On July 22, thousands of anglers set their course for Dauphin Island after spending an entire weekend reeling in enormous fish along Alabama’s Gulf Coast.
But only a few were fortunate enough to be crowned champions of the Alabama Deep Sea Fishing Rodeo (ADSFR).
The ADSFR, hosted by the Mobile Jaycees, is one of the Alabama Gulf Coast’s biggest tourism draws—not just for anglers, but for spectators and beach-goers alike. 2012 marked another great year in the storied history of the world’s oldest and largest fishing tournament.
In fact, three tournament records fell in the Rodeo’s 84th year. James Wink’s 182-pound yellowfin tuna and Brycen Ball’s 197.6-pound swordfish broke the previous tournament records for each fish, and Jonathan Russell’s 2.46-pound lane snapper set the tournament record in the fish’s first year as a category.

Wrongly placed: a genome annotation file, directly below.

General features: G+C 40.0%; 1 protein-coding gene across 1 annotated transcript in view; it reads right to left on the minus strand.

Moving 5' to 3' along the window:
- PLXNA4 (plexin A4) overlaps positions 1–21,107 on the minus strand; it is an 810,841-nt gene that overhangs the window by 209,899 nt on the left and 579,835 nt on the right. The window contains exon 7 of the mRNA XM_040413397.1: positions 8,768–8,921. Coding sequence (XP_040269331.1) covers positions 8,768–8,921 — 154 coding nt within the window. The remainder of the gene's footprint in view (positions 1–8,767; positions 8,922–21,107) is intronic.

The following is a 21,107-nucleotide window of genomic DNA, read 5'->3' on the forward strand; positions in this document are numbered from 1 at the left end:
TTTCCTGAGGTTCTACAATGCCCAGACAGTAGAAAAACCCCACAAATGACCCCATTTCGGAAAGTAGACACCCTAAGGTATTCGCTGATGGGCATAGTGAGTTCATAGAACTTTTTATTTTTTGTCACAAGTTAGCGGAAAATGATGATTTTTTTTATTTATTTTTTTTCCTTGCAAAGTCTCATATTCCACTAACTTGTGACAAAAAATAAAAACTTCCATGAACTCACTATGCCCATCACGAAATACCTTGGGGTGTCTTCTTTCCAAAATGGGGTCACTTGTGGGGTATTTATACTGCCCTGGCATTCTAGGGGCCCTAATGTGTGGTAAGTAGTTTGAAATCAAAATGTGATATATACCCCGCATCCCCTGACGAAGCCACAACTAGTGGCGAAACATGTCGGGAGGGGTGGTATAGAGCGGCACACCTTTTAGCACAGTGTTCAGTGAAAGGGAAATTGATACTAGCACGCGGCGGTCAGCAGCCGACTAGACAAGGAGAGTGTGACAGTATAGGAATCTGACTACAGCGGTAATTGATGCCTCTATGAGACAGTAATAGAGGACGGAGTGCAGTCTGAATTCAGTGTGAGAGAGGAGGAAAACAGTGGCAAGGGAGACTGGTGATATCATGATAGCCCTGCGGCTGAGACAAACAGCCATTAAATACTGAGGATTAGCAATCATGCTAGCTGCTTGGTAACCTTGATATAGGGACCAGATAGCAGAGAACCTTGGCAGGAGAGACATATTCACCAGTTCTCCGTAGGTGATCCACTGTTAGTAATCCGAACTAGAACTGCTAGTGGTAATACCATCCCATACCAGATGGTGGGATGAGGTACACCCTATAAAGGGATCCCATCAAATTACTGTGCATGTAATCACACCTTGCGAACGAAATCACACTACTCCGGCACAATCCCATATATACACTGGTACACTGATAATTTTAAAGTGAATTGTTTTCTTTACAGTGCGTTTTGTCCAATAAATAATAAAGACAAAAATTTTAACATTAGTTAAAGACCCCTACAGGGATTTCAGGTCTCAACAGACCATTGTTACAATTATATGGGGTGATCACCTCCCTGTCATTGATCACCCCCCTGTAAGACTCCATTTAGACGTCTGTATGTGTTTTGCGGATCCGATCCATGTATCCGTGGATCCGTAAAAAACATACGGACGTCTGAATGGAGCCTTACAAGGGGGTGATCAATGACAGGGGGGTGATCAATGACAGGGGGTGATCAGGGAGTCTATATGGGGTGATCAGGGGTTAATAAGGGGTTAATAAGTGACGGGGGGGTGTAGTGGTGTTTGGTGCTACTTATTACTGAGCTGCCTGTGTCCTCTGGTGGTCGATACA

The title of Master Angler went to Bennie Goldman Jr., who earned big points for his 48.84-pound king mackerel and 30.12-pound barracuda, and David Silcox won the Most Unusual category for reeling in a rare sharpnose sevengill shark.
But things didn’t slow down once the fish were weighed in. As ADSFR V.P. of Marketing Relations Gene Fox points out, the ADSFR marks one of the largest gatherings of marine biologists every year.
Once the anglers bring their prize catches to shore, the fish are then donated to on-site scientists from the Alabama Marine Resources Division, Dauphin Island Sea Lab and the FDA so that they may continue to conduct research. And with roughly a thousand different samples every day, the ADSFR presents an invaluable opportunity for studying the Gulf Coast’s wide variety of marine life.
With multiple broken or established records, several unique and impressive aquatic finds and thousands of specimens for marine biology studies, the 2012 ADSFR was a huge success for the State of Alabama and Alabama Gulf Seafood.